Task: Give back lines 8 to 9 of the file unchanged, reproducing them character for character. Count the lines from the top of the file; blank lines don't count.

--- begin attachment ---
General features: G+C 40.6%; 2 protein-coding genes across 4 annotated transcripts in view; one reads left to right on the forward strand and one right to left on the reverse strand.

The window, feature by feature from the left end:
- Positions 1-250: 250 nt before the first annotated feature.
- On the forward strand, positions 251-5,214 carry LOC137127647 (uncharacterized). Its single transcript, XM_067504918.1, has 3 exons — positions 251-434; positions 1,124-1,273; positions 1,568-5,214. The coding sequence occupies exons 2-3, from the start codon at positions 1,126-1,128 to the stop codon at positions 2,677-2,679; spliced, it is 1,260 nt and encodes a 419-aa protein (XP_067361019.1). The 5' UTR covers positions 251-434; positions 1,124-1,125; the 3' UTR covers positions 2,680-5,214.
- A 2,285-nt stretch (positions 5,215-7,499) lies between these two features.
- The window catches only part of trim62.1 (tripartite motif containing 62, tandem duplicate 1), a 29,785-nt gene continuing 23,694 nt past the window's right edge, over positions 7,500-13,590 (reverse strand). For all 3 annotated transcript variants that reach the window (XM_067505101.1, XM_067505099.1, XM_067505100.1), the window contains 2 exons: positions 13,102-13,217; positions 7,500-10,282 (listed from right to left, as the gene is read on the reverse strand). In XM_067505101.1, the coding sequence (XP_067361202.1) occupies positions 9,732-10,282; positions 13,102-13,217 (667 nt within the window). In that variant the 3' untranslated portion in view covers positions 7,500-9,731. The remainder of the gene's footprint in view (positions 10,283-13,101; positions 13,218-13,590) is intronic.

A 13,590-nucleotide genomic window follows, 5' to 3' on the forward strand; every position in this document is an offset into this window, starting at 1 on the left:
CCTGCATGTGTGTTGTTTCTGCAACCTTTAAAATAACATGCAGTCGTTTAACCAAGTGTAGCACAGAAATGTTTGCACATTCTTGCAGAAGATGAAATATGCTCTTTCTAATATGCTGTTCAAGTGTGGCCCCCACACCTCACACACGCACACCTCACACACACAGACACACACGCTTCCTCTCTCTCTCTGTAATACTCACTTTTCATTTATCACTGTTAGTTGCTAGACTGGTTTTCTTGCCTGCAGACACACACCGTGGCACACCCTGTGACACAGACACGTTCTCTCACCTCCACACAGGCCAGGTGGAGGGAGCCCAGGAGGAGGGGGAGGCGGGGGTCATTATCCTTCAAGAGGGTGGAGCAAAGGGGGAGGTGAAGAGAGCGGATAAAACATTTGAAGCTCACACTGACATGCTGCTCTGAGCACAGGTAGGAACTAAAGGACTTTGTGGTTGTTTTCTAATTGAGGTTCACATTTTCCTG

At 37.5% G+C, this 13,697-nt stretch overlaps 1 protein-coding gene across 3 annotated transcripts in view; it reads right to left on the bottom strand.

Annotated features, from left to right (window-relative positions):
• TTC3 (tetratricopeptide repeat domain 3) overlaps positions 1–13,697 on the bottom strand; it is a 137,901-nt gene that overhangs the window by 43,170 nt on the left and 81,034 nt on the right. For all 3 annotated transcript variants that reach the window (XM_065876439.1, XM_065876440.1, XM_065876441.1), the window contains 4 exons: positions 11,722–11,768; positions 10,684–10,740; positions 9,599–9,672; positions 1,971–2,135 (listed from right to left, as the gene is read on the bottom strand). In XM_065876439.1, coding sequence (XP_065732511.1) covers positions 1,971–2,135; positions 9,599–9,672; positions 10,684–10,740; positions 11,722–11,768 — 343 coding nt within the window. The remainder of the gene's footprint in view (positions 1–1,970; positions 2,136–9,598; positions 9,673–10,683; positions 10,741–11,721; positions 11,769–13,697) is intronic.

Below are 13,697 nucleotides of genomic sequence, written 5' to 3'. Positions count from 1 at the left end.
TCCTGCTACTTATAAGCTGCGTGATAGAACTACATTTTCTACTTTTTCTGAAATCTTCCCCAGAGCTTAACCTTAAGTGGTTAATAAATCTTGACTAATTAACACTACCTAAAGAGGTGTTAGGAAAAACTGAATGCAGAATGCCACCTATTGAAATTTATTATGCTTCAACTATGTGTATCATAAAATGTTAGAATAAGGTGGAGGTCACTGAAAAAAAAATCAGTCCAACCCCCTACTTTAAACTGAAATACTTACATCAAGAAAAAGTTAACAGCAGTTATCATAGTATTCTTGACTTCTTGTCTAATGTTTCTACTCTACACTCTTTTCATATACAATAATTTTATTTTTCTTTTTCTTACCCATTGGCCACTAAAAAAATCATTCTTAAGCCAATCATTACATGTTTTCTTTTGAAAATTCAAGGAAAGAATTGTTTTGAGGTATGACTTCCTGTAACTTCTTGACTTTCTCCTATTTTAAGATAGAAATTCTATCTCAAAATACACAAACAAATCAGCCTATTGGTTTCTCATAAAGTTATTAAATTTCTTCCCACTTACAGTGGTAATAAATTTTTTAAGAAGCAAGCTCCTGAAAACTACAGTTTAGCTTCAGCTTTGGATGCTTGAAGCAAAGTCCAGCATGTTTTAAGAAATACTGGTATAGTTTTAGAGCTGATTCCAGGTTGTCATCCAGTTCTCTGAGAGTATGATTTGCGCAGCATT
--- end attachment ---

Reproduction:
CCTGCATGTGTGTTGTTTCTGCAACCTTTAAAATAACATGCAGTCGTTTAACCAAGTGTAGCACAGAAATGTTTGCACATTCTTGCAGAAGATGAAATATGCTCTTTCTAATATGCTGTTCAAGTGTGGCCCCCACACCTCACACACGCACACCTCACACACACAGACACACACGCTTCCTCTCTCTCTCTGTAATACTCACTTTTCATTTATCACTGTTAGTTGCTAGACTGGTTTTCTTGCCTGCAGACACACACCGTGGCACACCCTGTGACACAGACACGTTCTCTCACCTCCACACAGGCCAGGTGGAGGGAGCCCAGGAGGAGGGGGAGGCGGGGGTCATTATCCTTCAAGAGGGTGGAGCAAAGGGGGAGGTGAAGAGAGCGGATAAAACATTTGAAGCTCACACTGACATGCTGCTCTGAGCACAGGTAGGAACTAAAGGACTTTGTGGTTGTTTTCTAATTGAGGTTCACATTTTCCTG

At 37.5% G+C, this 13,697-nt stretch overlaps 1 protein-coding gene across 3 annotated transcripts in view; it reads right to left on the bottom strand.